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The Book of Common Prayer

*Printed in Sunday’s Welcome Message

Roskam (1)The service leaflet you have in your hand contains the text of the service you are about to experience. All the text is taken from the Book of Common Prayer. If you are curious about the book, you will find one in the pew rack right there by your knee. 

The very first prayer book of our Anglican tradition was written and compiled by Thomas Cranmer, Archbishop of Canterbury, in 1549. It has undergone a number of revisions over the centuries, but each revision has kept the values of the original in mind—linguistic excellence, poetic utterance, true piety, fidelity to ancient rite, and scriptural foundation. It is estimated that about 70% of our prayer book is from scripture. Many of the prayers we retain, although updated from Elizabethan English, are Thomas Cranmer’s own.

The latest revision, the 1979 Prayer Book, offers four options for Eucharistic prayers and six options for the Prayers of the People, making the service a bit hard to follow using the book, especially for newcomers, so many churches began printing leaflets containing the service as it was being done on that particular Sunday Leaflets are an asset in that their user friendliness facilitates the participation of the congregation. The downside has been the erosion of understanding of the centrality of the Book of Common Prayer to our identity as Episcopalians and Anglicans. Common prayer has defined us for the last 500 years. Our character as a church was given not by Henry the VIII but by Elizabeth I, who as part of the Elizabethan Settlement, decreed regular attendance at Sunday worship using the Book of Common Prayer as mandatory (or be fined 12 pence!).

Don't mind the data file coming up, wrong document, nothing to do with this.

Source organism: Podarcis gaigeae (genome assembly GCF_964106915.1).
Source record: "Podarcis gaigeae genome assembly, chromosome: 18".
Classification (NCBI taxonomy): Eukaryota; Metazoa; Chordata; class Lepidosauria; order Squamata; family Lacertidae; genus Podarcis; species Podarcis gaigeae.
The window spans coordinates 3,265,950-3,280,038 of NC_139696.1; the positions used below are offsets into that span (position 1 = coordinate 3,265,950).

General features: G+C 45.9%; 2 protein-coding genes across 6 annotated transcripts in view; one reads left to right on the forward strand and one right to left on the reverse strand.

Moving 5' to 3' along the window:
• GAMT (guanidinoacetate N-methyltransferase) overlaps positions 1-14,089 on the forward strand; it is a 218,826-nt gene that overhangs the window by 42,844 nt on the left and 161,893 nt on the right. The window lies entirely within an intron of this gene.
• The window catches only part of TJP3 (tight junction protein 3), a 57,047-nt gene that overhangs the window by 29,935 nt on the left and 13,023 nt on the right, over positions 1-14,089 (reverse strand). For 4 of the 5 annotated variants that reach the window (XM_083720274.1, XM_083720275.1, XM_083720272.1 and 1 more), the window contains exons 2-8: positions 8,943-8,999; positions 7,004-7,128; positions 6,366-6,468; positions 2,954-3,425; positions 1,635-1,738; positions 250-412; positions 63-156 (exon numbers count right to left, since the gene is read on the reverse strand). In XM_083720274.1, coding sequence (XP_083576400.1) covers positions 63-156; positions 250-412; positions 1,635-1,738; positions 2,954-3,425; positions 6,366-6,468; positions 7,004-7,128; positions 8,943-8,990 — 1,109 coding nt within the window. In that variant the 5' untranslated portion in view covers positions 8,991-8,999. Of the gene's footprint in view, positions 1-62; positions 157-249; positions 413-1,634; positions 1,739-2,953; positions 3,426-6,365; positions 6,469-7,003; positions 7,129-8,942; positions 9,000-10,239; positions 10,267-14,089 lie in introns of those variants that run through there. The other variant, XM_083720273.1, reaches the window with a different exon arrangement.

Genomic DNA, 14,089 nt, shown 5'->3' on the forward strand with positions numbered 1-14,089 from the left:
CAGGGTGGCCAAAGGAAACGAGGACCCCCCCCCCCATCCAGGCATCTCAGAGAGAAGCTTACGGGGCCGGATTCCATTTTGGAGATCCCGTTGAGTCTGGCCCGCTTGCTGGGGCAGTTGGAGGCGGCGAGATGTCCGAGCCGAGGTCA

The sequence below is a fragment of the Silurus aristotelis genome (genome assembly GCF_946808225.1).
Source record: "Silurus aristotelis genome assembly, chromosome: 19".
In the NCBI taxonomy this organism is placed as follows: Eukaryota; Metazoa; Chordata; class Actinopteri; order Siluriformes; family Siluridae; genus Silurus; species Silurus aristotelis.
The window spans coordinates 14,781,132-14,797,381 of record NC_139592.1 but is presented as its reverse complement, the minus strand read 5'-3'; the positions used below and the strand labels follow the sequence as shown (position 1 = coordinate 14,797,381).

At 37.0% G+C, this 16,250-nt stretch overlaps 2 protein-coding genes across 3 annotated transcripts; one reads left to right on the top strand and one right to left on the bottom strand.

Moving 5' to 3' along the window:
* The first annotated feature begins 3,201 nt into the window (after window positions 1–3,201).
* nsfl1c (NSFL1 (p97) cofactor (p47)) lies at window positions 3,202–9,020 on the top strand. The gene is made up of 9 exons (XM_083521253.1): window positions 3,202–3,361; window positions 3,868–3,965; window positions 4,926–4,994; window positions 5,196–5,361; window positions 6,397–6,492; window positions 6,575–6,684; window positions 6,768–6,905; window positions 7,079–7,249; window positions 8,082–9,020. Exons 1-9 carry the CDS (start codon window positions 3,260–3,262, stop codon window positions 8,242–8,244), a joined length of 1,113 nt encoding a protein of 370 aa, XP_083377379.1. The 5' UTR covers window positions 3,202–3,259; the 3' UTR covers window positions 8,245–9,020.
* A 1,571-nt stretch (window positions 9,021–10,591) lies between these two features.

Elizabeth had seen the damage religious conflict had done to the country in her half-sister “Bloody Mary”’s reign and wanted to bring peace and tolerance to England again by creating a middle of the road religious settlement that would enable Catholics and Protestants to live together in peace. Elizabeth famously declared that she had “no desire to make windows into men’s souls”. She believed that “there is only one Christ, Jesus, one faith, all else is a dispute over trifles”. 

And thus was born our ethos of inclusion and broadmindedness, observed better during some time periods than others, but still recognized as Anglican to this day.